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Subject:
Re: Dipping My Toe In The Vacuum Press Water

TomD
The biggest piece I did was 4'x24', or some of the staircases I have veneered. I don't have an expensive system, I just use 6 mill plastic, and a rotary vein pump I bought for $24. That was 40 years ago, so the ones that cost over 100 today are probably comparable. You can find them at parts costs if you want to. The heavy bags are good for the systems Bill doesn't like because they are less permeable, I guess. Though my system on the large pieces didn't leak either. I just use calking on the bags. Or one can sometimes find came that snaps around the plastic and is reusable. Sometimes the dollar store has stuff that reseal dog food bags.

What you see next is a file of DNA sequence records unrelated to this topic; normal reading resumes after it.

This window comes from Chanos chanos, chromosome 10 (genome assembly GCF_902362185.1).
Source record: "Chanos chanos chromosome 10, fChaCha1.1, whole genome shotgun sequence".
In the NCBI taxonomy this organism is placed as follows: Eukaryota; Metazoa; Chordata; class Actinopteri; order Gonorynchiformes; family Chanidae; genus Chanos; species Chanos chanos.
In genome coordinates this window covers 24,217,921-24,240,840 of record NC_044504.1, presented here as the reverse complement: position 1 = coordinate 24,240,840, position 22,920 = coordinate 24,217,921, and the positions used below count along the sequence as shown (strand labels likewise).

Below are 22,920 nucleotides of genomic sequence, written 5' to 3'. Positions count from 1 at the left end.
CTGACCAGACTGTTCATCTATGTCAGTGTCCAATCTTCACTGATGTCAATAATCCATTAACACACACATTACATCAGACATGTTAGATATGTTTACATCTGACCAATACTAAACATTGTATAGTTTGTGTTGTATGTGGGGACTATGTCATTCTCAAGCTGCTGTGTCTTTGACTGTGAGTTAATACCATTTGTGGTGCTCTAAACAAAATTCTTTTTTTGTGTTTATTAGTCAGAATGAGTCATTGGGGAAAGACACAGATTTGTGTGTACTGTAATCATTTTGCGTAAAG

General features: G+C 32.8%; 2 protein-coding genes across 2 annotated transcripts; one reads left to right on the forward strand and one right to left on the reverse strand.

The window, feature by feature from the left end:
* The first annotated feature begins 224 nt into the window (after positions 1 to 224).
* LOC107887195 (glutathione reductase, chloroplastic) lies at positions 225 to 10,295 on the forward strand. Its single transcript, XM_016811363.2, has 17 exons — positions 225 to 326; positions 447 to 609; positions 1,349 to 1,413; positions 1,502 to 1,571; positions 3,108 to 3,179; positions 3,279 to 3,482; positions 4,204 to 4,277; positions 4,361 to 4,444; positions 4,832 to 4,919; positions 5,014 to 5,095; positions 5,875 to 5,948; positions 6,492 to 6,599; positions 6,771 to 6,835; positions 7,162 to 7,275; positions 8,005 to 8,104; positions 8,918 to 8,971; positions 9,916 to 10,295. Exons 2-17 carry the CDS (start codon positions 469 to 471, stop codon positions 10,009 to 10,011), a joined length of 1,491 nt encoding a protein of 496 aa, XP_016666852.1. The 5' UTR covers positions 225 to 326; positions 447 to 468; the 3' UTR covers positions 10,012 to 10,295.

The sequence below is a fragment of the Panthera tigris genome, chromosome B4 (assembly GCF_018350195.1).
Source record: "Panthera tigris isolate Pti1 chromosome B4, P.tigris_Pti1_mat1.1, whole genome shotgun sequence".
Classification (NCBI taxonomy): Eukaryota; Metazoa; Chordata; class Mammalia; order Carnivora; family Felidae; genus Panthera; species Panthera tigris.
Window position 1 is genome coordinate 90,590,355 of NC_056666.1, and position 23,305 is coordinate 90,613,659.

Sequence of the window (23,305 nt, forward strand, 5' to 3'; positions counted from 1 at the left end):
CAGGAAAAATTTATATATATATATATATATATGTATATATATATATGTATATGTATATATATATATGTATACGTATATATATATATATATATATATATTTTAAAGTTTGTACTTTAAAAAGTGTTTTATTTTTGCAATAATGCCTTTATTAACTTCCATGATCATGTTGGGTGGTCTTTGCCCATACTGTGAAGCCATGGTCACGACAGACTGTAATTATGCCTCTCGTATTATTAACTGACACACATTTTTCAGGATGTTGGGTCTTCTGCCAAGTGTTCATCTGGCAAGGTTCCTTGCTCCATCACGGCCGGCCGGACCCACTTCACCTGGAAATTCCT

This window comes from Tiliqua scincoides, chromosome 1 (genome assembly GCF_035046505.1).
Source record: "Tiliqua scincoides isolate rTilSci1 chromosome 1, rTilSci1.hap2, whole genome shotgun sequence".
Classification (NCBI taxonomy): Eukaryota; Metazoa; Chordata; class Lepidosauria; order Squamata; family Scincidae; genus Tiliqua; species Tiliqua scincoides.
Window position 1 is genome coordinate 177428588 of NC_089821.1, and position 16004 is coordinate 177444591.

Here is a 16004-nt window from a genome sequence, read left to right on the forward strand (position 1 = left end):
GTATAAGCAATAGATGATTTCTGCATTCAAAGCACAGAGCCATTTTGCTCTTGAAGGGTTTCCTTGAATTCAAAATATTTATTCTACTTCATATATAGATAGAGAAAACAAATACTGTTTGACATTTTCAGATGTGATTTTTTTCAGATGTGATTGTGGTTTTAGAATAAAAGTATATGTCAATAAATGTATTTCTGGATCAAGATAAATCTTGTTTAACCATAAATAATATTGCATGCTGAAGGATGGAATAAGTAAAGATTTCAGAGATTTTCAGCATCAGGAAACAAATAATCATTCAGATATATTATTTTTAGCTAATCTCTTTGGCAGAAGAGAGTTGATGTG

If you want a state of the woodworking arts system you are probably on the right track, but just to do that small piece you have, you don't need to spend any money at all.

Actually, I tell a lie, I did the 4x24 piece using the smallest shop vac. And there is an important point from that. If you use compliant materials they only need a few pounds per square inch to be pressed. But you need to use something like epoxy that will bond 100% at those pressure. And a lot of veneers need heavier pressures also. They may be seemingly compliant, but stuff like local crinkles as around a birdseye may not press down, but actually compliant materials do not require high pressures. These include flat stock like plywood and fibers.

Vac bagging is incredible. They say woodworkers can never have too many clamps, but one shop vac would bond plywood to the surface of an aircraft carrier, because the pressure comes from the atmosphere. Of course it would need something else to get that much air out of the bag before the glue set, but that is a separate issue.

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